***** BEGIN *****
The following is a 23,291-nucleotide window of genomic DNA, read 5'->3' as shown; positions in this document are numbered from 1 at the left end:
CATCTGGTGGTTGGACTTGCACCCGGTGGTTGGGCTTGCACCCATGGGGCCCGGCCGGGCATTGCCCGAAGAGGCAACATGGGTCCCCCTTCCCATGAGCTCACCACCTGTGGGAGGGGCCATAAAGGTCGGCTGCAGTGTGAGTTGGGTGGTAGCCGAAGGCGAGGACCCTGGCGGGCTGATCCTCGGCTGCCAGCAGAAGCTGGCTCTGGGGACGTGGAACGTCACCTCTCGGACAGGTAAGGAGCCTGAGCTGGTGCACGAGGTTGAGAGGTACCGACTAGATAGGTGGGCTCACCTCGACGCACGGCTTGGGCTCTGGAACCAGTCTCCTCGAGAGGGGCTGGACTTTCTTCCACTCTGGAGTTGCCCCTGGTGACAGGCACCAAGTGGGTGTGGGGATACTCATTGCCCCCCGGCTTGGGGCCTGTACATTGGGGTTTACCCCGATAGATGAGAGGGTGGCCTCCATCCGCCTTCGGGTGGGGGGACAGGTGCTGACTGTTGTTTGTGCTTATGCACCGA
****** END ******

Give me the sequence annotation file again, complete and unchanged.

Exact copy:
The following is a 23,291-nucleotide window of genomic DNA, read 5'->3' as shown; positions in this document are numbered from 1 at the left end:
CATCTGGTGGTTGGACTTGCACCCGGTGGTTGGGCTTGCACCCATGGGGCCCGGCCGGGCATTGCCCGAAGAGGCAACATGGGTCCCCCTTCCCATGAGCTCACCACCTGTGGGAGGGGCCATAAAGGTCGGCTGCAGTGTGAGTTGGGTGGTAGCCGAAGGCGAGGACCCTGGCGGGCTGATCCTCGGCTGCCAGCAGAAGCTGGCTCTGGGGACGTGGAACGTCACCTCTCGGACAGGTAAGGAGCCTGAGCTGGTGCACGAGGTTGAGAGGTACCGACTAGATAGGTGGGCTCACCTCGACGCACGGCTTGGGCTCTGGAACCAGTCTCCTCGAGAGGGGCTGGACTTTCTTCCACTCTGGAGTTGCCCCTGGTGACAGGCACCAAGTGGGTGTGGGGATACTCATTGCCCCCCGGCTTGGGGCCTGTACATTGGGGTTTACCCCGATAGATGAGAGGGTGGCCTCCATCCGCCTTCGGGTGGGGGGACAGGTGCTGACTGTTGTTTGTGCTTATGCACCGA